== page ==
A take on Homelessness


Sarah Hayes

Homelessness is a big thing in our world, and we need to know how to prepare for the worst, if it happens.

Sarah Hayes, Editor

In America, there are approximately 553,742 citizens who are homeless, as of 2017. These numbers likely increased drastically due to the COVID-19 pandemic which caused many people to lose their jobs or take major pay cuts, meaning they couldn’t afford to pay their bills/mortgage/rent if they didn’t have enough money in their savings to pay it off.

You might see them on the corners of the street, and think of them as filthy, gross possible drug addicts, but most of the time these people are just trying their best to survive a life where they don’t have a roof over their heads. It’s harder to get a job when you’re homeless because of how hard it is to keep up with your looks, as well as ways of contacting an employer or receiving mail. In these instances, it’s a good time to learn how to take care of yourself if you could find yourself homeless.

  • Get a cheap phone, and have a way you can connect to the internet.

You’re going to need to have a way to contact people, and cell phones have become a necessity in everyday life. Email, calls, text messages, they’re all things that have been required in everyday life. However, you don’t need some fancy little expensive phone plan, you need to be frugal with what cash you have and even more cautious with what’s on your credit/debit card.

The internet is one of humanity’s best resources, and it’s good

  • Find somewhere to stay at night.

It’s better to be inside rather than outside, especially when there’s bad weather. If you can’t spend the night in your car or on your friend’s sofa, then try to find a nearby homeless shelter. Most of these shelters allow you to stay for a couple of nights, but you have to be out and about finding ways to earn money to get back on your feet. The Salvation Army is a kind of shelter meant for helping homeless people. There are also other shelters that, if you can, you can look up online.

Something you gotta do in these shelters is to be super careful with your belongings. Sometimes homeless shelters have lockers that you can put your stuff into, to which, you want to make sure you put all of your valuables in there as well as pretty much anything you don’t want to be stolen. Here’s a video of some people who lived in a shelter.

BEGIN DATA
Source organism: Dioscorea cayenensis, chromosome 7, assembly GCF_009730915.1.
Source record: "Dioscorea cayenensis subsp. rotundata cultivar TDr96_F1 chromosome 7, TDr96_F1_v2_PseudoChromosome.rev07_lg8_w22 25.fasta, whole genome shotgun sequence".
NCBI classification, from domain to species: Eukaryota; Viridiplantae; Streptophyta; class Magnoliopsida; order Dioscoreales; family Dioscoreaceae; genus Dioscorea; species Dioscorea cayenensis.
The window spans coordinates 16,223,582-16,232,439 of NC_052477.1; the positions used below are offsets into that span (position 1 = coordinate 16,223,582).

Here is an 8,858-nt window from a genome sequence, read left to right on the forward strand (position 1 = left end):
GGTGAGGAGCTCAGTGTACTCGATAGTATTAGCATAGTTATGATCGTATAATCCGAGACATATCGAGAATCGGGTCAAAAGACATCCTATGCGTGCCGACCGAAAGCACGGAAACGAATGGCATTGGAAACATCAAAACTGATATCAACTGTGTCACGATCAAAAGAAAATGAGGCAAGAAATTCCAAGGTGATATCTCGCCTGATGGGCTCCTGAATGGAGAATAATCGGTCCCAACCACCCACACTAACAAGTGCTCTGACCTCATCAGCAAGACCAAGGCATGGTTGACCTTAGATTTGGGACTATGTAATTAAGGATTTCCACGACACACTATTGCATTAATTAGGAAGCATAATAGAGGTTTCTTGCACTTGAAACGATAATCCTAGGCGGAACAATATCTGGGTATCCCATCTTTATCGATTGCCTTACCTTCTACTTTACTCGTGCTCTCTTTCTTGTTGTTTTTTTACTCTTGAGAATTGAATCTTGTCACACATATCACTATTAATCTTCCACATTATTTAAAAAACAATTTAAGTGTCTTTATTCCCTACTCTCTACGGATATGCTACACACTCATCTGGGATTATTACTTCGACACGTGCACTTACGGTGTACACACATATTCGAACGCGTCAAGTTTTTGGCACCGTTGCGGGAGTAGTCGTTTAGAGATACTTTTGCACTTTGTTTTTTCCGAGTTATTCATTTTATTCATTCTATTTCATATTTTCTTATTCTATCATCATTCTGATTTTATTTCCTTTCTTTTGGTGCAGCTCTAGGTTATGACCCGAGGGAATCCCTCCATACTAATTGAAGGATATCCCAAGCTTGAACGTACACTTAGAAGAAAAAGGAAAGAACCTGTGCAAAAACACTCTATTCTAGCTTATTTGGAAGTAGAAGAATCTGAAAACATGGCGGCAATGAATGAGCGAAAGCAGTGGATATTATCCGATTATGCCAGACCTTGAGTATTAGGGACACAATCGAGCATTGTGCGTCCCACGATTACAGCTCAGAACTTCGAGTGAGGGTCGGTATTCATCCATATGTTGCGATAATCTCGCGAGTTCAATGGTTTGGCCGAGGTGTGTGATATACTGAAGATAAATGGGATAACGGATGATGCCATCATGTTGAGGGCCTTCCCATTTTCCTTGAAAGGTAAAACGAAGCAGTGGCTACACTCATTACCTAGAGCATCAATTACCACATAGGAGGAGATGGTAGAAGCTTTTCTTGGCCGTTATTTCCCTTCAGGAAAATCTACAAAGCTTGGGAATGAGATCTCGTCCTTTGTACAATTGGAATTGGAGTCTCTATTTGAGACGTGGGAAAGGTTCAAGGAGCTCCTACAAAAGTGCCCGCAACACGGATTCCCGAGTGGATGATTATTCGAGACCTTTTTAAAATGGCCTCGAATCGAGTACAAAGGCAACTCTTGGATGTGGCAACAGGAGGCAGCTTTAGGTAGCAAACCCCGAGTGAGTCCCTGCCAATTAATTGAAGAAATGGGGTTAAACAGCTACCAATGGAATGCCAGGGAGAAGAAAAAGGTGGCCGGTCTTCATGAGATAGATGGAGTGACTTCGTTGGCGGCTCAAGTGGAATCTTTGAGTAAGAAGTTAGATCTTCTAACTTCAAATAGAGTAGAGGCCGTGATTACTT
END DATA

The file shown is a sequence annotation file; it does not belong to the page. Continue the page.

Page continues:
• Get somewhere for your mail to go

You’re going to get mail, but it’s not going to be delivered directly to you. What you would need to do is have it sent to a trusted friend that can hold on to it until you can get it, or you can have it sent to a P.O. box. A P.O box is a mailbox that unlike being at your house or in your neighborhood, the postman will put it in a mailbox at the post office. You do have to pay for these monthly, so you need to keep in mind your budget for spending when you do this.  Here’s how you can get a P.O box online in the U.S.

  • Find food

Finding food is one of the top things you need to do if you find yourself homeless. There are donation services dedicated to doing this, but if you can’t find somewhere that gives out free food, then there are tons of grocery stores that throw away food, and most of the time it’s in damaged packaging or isn’t selling, but can be nowhere near the expiration date.

There are also lists online of stuff that you would need with you, which are super helpful. You can likely go to a library and look one up and print it out there to keep with you.

I know I’ve gone through trash to find food, and you’d be surprised at what you can find getting thrown away daily . It can be fresh stuff that didn’t sell that day, or it can be stuff that you’d typically find in a pantry. If you do this, however, you do have to be careful of packaging being damaged to the point where the food inside is exposed or expired well past the expiration date.

Earlier this year, I was put into a situation where I could have been homeless. There was a lot of family conflict going on, but luckily what we thought was originally going to happen didn’t end up happening. But I still had to have that backup plan just in case. I asked my friends for help, I dug around and did lots of research, and I even asked my manager at work if she could schedule me more so that I could have the extra money in case I did end up homeless.

The world is cruel, and it’s safe to be prepared for the worst, even if you’re well off.